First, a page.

(Another) Year in the Vineyard Wine Blog, Week #23 with Wes Hagen, Clos Pepe

Year in the Vineyard

With Wes Hagen, Clos Pepe Vineyards and Estate Wines

Welcome once again to the Year in the Vineyard Blog.  We continue with our new High Def video blogs, to give you as much visual input as possible.  There’s times when the written word can describe what’s happening in a vineyard, but I’m a big believer in getting out in the vines when I have visitors and getting them to see, touch, smell and understand what’s going on here.

With this in mind, I would like to continue posting blogs each week from the vineyard and the winery so you can get an intimate view and understanding of my job as a vineyard manager and winemaker for Clos Pepe.  This week we post part 2 of the barrel tasting: the Pinot Noir, and a ‘Walk in the Fog’—my take on how the fruit and the 2010 vintage is maturing.

This week we are preparing for a very busy period that begins next Monday.  We will be assembling all the wines from the 2009 vintage in tank, giving them all a light filtration, checking dissolved oxygen and SO2 levels, putting some nitrogen gas through the wine and over the wine to protect it in tank, and then putting the entire production, all five wines, into bottle on Friday, August 27th.  At that point the winery will have no wine in barrel for about two or three weeks, which is a very (oddly) relaxing time for me.  We can steam sanitize the floor, organize barrels, get everything squeaky clean and reset our brains to start harvest, at which time we’ll fill the barrels back up for another year.

The sheep are sheared, but we’re not done with them!  Today we’ll catch them one by one, and I’ll wrestle them on their butts so they have a comfy seat so we can trim all of their hooves.  It’s a smelly job: dusty and strenuous, but it really keeps the little woolly beasts healthy and happy.

The intern, Adrien Gautherin, is becoming a valuable and hard-working cog in the machine that is Clos Pepe.  He has provided some wonderful insight into my viticultural practices and he knows more about Chardonnay than perhaps anyone I’ve ever met.  There is certainly some of the French attitude about his knowledge—sort of the d’accord attitude—that when I say something he agrees with it’s obvious, and when he suggests something it is a simple fact—hammered home by the extra 7 generations of Chardomnnay winemaking that is part of his blood.  To balance the new and the old, I’m considering allowing Adrien to make a few barrels/stainless casks of his own wine this year—with his methods, and seeing the impact of his production methods.  He has some different ideas about settling juice, yeasts, etc., and although I want to keep my Chardonnay style within the parameters of our house style, I don’t want to lose an opportunity to extend my craft and learn something new.  I’m really looking forward to our banter during harvest, and at least I can be proud knowing I know more about Pinot Noir than he does.  We’re enjoying his presence here very much, and even our regular field crew says he’s a machine in the field.  When I saw the D&G watch and the $300 shoes, I wondered…but he has no problem knocking out 8-9 hour days in the field, which is impressive and deserving of respect.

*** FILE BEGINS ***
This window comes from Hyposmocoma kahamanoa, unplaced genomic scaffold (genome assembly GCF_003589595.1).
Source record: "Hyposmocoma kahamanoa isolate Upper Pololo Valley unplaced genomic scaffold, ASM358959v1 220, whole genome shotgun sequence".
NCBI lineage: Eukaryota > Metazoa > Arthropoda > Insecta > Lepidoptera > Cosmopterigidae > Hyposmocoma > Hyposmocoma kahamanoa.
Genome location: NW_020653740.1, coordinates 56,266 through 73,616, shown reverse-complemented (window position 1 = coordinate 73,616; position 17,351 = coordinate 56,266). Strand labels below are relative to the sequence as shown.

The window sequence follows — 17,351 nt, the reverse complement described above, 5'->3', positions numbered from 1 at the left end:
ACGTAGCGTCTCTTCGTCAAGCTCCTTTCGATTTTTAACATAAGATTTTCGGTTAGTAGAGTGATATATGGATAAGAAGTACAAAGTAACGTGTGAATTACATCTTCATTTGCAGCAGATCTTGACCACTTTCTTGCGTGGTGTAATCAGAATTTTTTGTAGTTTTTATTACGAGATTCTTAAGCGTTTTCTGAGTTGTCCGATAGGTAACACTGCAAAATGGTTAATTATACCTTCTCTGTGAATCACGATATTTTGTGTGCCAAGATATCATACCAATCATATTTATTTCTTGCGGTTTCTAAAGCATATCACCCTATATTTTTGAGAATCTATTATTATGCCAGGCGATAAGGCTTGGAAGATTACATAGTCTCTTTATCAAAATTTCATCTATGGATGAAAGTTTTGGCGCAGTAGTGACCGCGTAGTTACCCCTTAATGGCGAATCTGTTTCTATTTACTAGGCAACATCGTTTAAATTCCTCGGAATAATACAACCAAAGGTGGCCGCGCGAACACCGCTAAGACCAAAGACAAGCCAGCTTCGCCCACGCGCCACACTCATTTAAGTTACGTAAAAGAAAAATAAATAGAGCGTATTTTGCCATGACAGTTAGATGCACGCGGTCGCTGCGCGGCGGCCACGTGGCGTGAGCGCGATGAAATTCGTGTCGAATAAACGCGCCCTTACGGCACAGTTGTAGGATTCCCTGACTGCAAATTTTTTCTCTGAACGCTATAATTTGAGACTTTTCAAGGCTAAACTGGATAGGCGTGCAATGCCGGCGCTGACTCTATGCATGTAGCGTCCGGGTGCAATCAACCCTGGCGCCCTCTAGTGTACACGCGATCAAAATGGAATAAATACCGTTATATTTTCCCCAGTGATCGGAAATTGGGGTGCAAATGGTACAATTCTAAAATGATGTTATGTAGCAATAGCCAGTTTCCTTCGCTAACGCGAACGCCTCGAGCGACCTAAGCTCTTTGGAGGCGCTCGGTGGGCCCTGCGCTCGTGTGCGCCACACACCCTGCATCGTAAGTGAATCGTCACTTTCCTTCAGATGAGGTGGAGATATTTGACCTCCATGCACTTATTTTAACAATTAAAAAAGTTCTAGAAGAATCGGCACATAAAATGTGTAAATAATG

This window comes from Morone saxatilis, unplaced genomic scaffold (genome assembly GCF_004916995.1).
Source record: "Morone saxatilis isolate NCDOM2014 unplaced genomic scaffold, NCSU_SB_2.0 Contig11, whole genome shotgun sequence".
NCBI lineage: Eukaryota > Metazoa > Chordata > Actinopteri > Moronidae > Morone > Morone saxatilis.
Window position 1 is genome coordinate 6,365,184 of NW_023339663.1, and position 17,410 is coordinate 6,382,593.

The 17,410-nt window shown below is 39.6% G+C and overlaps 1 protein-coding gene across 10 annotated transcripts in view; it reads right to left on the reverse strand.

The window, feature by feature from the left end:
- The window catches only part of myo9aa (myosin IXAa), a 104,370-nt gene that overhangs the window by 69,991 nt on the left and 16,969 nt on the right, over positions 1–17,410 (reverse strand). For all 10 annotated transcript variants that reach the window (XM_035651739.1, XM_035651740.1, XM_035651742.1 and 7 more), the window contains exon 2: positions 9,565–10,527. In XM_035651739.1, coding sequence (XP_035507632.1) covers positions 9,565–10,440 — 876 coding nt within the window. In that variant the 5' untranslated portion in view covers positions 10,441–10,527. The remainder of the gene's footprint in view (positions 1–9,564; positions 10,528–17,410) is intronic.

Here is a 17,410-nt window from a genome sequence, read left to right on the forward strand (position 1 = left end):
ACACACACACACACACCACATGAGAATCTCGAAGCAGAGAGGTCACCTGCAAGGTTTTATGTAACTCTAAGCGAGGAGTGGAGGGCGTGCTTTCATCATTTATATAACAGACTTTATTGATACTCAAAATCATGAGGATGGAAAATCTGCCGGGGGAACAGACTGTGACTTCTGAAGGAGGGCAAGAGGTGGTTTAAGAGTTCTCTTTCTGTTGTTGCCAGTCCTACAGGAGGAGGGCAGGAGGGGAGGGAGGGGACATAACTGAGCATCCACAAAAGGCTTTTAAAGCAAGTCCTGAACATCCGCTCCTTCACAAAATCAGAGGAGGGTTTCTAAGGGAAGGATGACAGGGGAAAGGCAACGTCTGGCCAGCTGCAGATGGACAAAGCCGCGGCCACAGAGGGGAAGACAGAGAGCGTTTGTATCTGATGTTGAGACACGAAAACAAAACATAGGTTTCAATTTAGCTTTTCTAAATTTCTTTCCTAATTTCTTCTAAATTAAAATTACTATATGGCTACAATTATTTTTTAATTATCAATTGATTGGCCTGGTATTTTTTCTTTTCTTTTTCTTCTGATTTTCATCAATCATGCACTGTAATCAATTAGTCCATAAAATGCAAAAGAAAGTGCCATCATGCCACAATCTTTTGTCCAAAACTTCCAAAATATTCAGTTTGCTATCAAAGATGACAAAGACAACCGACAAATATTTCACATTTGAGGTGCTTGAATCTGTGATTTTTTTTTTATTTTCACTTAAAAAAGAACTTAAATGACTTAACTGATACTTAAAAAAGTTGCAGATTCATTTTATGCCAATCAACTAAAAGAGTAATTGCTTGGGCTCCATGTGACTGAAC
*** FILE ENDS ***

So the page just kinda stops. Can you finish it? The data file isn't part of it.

Otherwise, the weather has stayed mostly cool with a few days in the upper 70’s.  We are back in a relatively cool cycle again, and I expect to be picking some grapes for sparkling wine in the next two weeks, and we will likely be in real harvest by mid-September.  That means we need to start cleaning and moving fermenters into the winery after bottling next week, double checking supplies, doing some barrel maintenance, and in the vineyard we need to start testing fruit and sending updates to our ten producers.  We are also organizing harvest labor, checking papers, making sure we have ample labor to get the fruit out in good time, especially if we have a heat spell and have to gogogo!  I do believe that because of such small berries this year that ripeness may be a little accelerated once we get some heat, and I don’t want to be caught unprepared.  We only have one harvest of grapes per year, and we have to make sure the fruit for the 2010 harvest comes out perfect, clean, delicious and balanced.  And we have to fit those criteria for 11 different winemakers, including myself.  A small production, a small vineyard, but a lot to balance and consider!

Hope all is well where you are!  Make sure to drink a lot of pinot noir this Fall/Winter, because I’ll have enough to fill your cellar back up when I release our awesome 2009’s this coming February!

Something about wine you probably didn’t know:

In 1801, Thomas Jefferson spent $3000 on wine (or about $60,000 in modern value, for his own cellar/consumption), and was also the wine consultant who stocked the wine cellar for the first 5 US Presidents.  His choices were heavy on Bordeaux and Madeira.